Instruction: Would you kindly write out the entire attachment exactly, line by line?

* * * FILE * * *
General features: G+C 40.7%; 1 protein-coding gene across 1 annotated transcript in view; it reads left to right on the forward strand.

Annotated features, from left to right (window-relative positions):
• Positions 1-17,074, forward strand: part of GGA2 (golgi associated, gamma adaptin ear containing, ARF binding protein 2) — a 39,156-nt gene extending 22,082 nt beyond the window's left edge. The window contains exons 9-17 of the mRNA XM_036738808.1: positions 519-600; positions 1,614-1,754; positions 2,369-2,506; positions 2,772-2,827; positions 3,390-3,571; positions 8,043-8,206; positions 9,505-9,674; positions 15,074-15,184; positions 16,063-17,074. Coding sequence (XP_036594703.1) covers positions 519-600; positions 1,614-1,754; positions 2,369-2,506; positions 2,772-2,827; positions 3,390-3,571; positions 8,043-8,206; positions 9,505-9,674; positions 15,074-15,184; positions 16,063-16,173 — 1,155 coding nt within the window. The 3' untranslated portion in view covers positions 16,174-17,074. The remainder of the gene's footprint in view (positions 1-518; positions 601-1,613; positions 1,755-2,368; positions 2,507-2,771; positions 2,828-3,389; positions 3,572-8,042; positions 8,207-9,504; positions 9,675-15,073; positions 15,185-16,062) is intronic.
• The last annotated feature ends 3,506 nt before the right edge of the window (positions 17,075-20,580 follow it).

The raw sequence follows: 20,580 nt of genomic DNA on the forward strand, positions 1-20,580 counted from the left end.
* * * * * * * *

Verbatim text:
General features: G+C 40.7%; 1 protein-coding gene across 1 annotated transcript in view; it reads left to right on the forward strand.

Annotated features, from left to right (window-relative positions):
• Positions 1-17,074, forward strand: part of GGA2 (golgi associated, gamma adaptin ear containing, ARF binding protein 2) — a 39,156-nt gene extending 22,082 nt beyond the window's left edge. The window contains exons 9-17 of the mRNA XM_036738808.1: positions 519-600; positions 1,614-1,754; positions 2,369-2,506; positions 2,772-2,827; positions 3,390-3,571; positions 8,043-8,206; positions 9,505-9,674; positions 15,074-15,184; positions 16,063-17,074. Coding sequence (XP_036594703.1) covers positions 519-600; positions 1,614-1,754; positions 2,369-2,506; positions 2,772-2,827; positions 3,390-3,571; positions 8,043-8,206; positions 9,505-9,674; positions 15,074-15,184; positions 16,063-16,173 — 1,155 coding nt within the window. The 3' untranslated portion in view covers positions 16,174-17,074. The remainder of the gene's footprint in view (positions 1-518; positions 601-1,613; positions 1,755-2,368; positions 2,507-2,771; positions 2,828-3,389; positions 3,572-8,042; positions 8,207-9,504; positions 9,675-15,073; positions 15,185-16,062) is intronic.
• The last annotated feature ends 3,506 nt before the right edge of the window (positions 17,075-20,580 follow it).

The raw sequence follows: 20,580 nt of genomic DNA on the forward strand, positions 1-20,580 counted from the left end.